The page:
Camouflage your feeling, of absolute tense
You soar off to another world, deep in your mind
But people seem to take that, as being unkind
"Oh yo he's acting stank," really on a regal?
A man of the fame not a man of the people
Believe that if you wanna but I tell you this much
Riding on the train with no dough, sucks
Once again a case of your feet in my Nike's
If a crowd is in my realm I'm saying -- mic please
Hip-hop is living, can't yank the plug
If you do the result, will end up kind of bugged

Phife, Tip, Jarobi welcome 'Bonita'

And though "Scenario" is known for its guest shots, Phife has plenty to say on his own: not just declaring "I'm all that and then some, short, dark, and handsome" but also later, "My days of paying dues are over, acknowledge me as in there." And the guy didnít exactly have a modesty issue, claiming on "Clap Your Hands," "And if I ever went solo/my favorite MC would be me."

He also had a sense of loyalty in his rhymes but also was ready to draw a line in the sand to make a statement. On "Check the Rhyme," he alternates between the two mindsets:

A special shout of peace goes out to all my pals, you see
And a middle finger goes for all you punk MC's
And later, he sets up the same contrast:
See, I'm far from a bully and I ain't a punk
Elsewhere in the Tribe catalog, he brings up his short stature and wears it like a badge of pride. On "Rhyme," he also declares:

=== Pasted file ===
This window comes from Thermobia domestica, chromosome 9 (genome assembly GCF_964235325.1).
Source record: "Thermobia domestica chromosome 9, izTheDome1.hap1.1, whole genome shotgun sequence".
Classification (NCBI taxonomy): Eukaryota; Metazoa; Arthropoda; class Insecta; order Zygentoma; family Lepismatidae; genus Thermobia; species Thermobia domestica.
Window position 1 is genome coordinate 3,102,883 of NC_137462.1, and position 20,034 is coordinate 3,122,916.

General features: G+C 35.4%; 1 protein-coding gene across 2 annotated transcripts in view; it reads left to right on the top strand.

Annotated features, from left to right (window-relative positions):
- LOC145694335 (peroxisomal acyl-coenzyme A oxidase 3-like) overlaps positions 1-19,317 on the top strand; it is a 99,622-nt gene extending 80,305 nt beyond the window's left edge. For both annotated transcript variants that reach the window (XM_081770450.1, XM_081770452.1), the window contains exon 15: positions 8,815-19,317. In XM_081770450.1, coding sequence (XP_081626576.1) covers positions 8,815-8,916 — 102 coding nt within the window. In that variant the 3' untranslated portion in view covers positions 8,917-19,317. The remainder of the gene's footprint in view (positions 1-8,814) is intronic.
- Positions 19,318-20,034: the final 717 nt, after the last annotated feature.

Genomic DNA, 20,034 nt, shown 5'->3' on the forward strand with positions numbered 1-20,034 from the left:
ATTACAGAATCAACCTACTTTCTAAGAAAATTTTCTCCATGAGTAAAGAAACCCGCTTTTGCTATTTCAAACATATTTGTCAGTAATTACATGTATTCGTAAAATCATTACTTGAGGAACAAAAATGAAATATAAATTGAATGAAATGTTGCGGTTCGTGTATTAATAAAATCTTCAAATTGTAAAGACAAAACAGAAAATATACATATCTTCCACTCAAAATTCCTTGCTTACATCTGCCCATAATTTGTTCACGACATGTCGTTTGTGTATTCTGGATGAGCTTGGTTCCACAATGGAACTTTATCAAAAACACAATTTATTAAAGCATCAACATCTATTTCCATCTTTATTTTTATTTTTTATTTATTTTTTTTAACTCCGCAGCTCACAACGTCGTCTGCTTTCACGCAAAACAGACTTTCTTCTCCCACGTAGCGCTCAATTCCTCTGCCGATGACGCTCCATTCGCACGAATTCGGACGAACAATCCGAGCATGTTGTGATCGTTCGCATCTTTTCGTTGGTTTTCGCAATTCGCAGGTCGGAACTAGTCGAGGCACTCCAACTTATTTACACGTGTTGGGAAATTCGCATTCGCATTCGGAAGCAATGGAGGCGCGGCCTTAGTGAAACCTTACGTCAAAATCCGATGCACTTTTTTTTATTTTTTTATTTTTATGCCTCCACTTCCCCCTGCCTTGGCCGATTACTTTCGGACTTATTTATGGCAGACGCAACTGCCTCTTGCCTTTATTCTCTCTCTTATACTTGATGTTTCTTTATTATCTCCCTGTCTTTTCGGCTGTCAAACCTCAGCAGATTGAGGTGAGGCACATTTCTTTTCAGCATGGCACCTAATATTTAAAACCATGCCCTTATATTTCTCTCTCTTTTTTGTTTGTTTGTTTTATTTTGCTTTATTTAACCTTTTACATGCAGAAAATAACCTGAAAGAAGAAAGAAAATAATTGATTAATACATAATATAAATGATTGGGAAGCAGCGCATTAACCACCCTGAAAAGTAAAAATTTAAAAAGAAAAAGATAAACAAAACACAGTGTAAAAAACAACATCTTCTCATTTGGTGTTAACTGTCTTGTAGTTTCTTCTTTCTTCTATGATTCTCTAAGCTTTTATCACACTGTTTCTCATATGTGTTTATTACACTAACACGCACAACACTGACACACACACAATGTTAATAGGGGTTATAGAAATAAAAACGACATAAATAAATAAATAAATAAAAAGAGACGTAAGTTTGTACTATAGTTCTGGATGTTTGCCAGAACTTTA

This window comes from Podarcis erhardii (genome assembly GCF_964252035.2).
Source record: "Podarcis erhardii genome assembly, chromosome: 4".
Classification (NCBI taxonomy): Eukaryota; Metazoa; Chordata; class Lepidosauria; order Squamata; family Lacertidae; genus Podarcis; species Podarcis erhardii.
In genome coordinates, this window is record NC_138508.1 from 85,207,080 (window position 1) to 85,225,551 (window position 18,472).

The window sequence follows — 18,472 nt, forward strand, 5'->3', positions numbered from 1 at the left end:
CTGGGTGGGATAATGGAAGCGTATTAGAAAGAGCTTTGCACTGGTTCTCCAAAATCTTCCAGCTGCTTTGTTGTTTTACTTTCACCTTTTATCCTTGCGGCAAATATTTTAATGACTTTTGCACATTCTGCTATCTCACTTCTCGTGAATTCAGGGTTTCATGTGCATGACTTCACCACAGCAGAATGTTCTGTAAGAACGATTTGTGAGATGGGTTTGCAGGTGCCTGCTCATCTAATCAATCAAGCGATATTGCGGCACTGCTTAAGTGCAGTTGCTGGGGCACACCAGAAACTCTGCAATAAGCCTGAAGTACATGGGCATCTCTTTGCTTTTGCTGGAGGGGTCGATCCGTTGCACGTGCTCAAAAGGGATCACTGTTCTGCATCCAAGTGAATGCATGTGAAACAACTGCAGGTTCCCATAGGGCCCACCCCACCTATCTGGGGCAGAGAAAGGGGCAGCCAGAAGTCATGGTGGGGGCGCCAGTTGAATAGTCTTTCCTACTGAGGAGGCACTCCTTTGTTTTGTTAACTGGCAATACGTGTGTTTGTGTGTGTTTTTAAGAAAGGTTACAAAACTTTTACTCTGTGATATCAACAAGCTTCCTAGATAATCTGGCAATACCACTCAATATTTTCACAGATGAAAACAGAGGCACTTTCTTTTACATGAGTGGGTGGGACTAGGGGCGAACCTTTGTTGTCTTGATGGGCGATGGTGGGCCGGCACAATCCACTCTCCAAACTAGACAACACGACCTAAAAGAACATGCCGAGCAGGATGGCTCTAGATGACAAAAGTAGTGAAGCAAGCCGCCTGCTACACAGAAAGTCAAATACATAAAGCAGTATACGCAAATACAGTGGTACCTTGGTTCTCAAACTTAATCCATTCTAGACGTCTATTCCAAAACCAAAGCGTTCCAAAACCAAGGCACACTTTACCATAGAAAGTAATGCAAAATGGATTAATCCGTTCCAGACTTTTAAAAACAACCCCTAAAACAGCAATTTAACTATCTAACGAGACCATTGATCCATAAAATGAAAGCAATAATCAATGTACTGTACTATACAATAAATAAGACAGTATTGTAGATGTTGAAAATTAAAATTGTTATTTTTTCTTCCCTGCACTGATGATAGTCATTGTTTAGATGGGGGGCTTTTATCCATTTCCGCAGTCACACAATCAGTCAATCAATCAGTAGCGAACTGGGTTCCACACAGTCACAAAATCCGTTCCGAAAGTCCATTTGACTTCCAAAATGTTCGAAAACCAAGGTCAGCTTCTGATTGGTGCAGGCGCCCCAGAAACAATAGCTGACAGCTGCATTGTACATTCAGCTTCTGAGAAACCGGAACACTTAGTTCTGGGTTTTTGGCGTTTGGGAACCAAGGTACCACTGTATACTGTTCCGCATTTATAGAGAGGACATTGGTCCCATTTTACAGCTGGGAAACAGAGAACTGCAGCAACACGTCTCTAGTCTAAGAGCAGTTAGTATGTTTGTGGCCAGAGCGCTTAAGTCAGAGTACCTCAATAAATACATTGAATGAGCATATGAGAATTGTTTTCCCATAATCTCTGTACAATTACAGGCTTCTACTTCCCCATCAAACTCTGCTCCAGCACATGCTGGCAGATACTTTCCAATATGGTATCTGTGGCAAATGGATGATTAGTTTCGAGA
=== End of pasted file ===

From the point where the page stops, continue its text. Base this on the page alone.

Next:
I'm just a fly MC who's five foot three and very brave
On "Electronic Relaxation," heís "The Five-Foot Freak" and on "Steve Biko (Stir It Up)," he's the "Five Foot Assassin." Itís like he spent most of his time with Tribe answering Randy Newmanís "Short People."


Ali (front), Jarobi (back), Phife, Tip

When Tribe first came apart in '98, almost a decade after they started, it seemed like its individual parts lost something without the group. Not to take away from the amazing, pioneering writing/production skills of Tip but you look at his post-Tribe career and see how he needed Phife/DJ Ali Shaheed Muhammad 's creative force alongside him- aside from three three LPís in the last 17 years, heís mostly done guest shots, albeit high profile ones, and production jobs. Phife himself was even more scant in his solo discography, with only one album to his name, 2000's Ventilation: Da LP and a long-promised but still-not-released Songs in the Key of Phife Volume 1: Cherylís Big Son, which he claimed was almost done as far back as 2010. Otherwise, Phife had to battle with health issues and took time to coach basketball. Even after over a decade after their first break-up, in an interview with Hip Hop DX, Phife was ambivalent about the possibility of a new Tribe record but also grateful for and proud of the work they did.

When the Tribe returned in the mid 00's for a bunch of festival appearances, the long-standing tension between Tip and Phife returned with it unfortunately, as seen and heard in the revealing documentary Beats, Rhymes & Life (2011). Some wondered who came off worse there, Phife or Tip (who actually thought that he did)? Phife got sympathy points for his medical problems but one thing was obvious- two strong personalities meant that the center could not hold, be it control issues or business issues. Director Michael Rapaport lamented that it was almost impossible to get them in the same room for filming off-stage scenes.